Slavutych, in "The Conquerors of the Prairies," use The most interesting part of the work occurs where rather conjectured — external world. They both see
historical material and literary techniques that he describes the building of the new world in which a the immigrants as distinct historical people with a
ultimately contribute to the meaningfulness of the saga. person enjoys freedom to show his creative abilities in distinct assignment that they have to perform. The
The two presentations offer imaginative reconstruc­ the economic and political spheres yet preserves his possibility of these analogies supports the idea that
original national identity. Thus Samchuk's formula­
tions of the past and are essentially realistic but deeply Samchuk's and Slavutych's works are structurally the
permeated with aesthetic elements. tion of this problem reminds us that he believes in beginning of the great saga of immigration.
Samchuk's work is a profound and comprehensive America; by building a great canvas of events he This impression is borne out narratively in both
portrayal of the historical, psychological and moral creates an imaginative space and a fictional shield to works, but Samchuk's assignment is much harder than
problems faced by Ukrainian immigrants in their protect the integrity of the pioneers' deeds while Slavutych's. Thus, in Samchuk's "Slidamy Pioneriv,"
quest to achieve a good life in new surroundings. His creating out of them a saga for posterity. he uses such various artistic means as the essay,
work begins with the first Ukrainian immigrants. Samchuk loves America and his enthusiasm is both reporting, historical exploration, traditional stories,
These immigrants were in most cases illiterate; they fresh and sincere, dictated by his mind and supported memoirs and artistic prose. And he fuses these various
were not always even sure of their nationality. But, in by his deep feelings. He tries to depict everything genres with all the skills of an experienced writer, and,
love with their; customs, songs and language, they left which appeals to his soul. He looks at America from to a certain extent, he is successful. However, when his
their divided and subjugated country because of many possible angles; he depicts its history, philo­ work is compared with Slavutych's poetic elaboration,
economic difficulties and repression. sophy and economy; he looks at its social and political it inevitably suffers from too much complexity. It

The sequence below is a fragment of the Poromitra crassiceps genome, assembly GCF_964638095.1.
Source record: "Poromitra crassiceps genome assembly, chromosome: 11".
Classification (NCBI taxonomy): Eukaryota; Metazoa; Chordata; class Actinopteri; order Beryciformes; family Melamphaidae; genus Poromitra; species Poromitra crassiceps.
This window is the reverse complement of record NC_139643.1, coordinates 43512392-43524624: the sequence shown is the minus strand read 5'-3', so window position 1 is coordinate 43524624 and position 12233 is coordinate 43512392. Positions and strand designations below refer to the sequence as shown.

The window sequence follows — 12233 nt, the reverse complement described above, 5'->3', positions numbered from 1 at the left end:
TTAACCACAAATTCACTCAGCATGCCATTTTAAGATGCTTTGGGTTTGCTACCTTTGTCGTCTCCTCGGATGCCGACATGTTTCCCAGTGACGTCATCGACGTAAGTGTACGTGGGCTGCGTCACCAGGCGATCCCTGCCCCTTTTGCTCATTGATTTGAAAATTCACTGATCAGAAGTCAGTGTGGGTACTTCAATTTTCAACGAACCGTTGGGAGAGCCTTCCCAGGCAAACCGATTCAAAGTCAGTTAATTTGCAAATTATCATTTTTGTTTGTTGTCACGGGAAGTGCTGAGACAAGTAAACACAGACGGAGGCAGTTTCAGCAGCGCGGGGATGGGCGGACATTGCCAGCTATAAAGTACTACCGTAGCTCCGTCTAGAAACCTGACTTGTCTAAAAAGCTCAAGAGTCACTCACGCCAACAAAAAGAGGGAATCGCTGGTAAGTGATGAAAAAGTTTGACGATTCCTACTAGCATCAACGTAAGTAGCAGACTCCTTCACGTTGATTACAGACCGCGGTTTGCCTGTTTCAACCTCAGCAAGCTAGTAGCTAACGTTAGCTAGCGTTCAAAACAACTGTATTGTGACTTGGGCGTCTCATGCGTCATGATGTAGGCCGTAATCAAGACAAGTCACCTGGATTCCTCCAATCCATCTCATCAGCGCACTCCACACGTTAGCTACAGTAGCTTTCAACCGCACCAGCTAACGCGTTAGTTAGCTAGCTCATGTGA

"They were the unhappiest of all immigrants that life. And he quotes abundantly from American retains its historical and descriptive elements but is
came to America," wrote L u k a Myshuha. They authors to demonstrate his view. His work embodies seen not to be analytical. Though Samchuk shows
crossed the sea and came to a land they had hardly the result of careful studies of Ukrainian American life taste and an artistic approach as well as scholarship in
even heard of before. They left the places where they and of extensive traveling through the American East the selection of his material and in inviting his reader
had lived for centuries and went to "the end of the and West. In "Slidamy Pioneriv" he writes: to enjoy it aesthetically, he does not discuss its artistic
world" looking for a more favorable fate. No one "The main thing I want to know is what our qualities.
cared for them. Their coming to America was possibilities are as compared to what my eyes see and Slavutych, on the other hand, becomes visionary. In
accidental, uncoordinated and done without any what my mind perceives. We want to lift ourselves his work the poor settlers are elevated to the
previous planning. higher, perhaps reaching the summits, in order to conquerors of the great realm accessible only to
The immigrant poet Sava Charnetskyi, contemplat­ become impregnated with the spirit of the greatness of heroes. In keeping with this intention, his central focus
ing his own departure from his native country, wrote: the [American] way of life, in on the conquerors' relationship to Canada, and this
"And then to repeat this in words. We want to is where the ultimate value resides. However, the
Leaving my land in despair express our observations in a better way so that they thrust of the argument is of a saga-type with hidden
And sailing to unknown distant places, will be more meaningful and will move... [the identity, though with an obvious difference in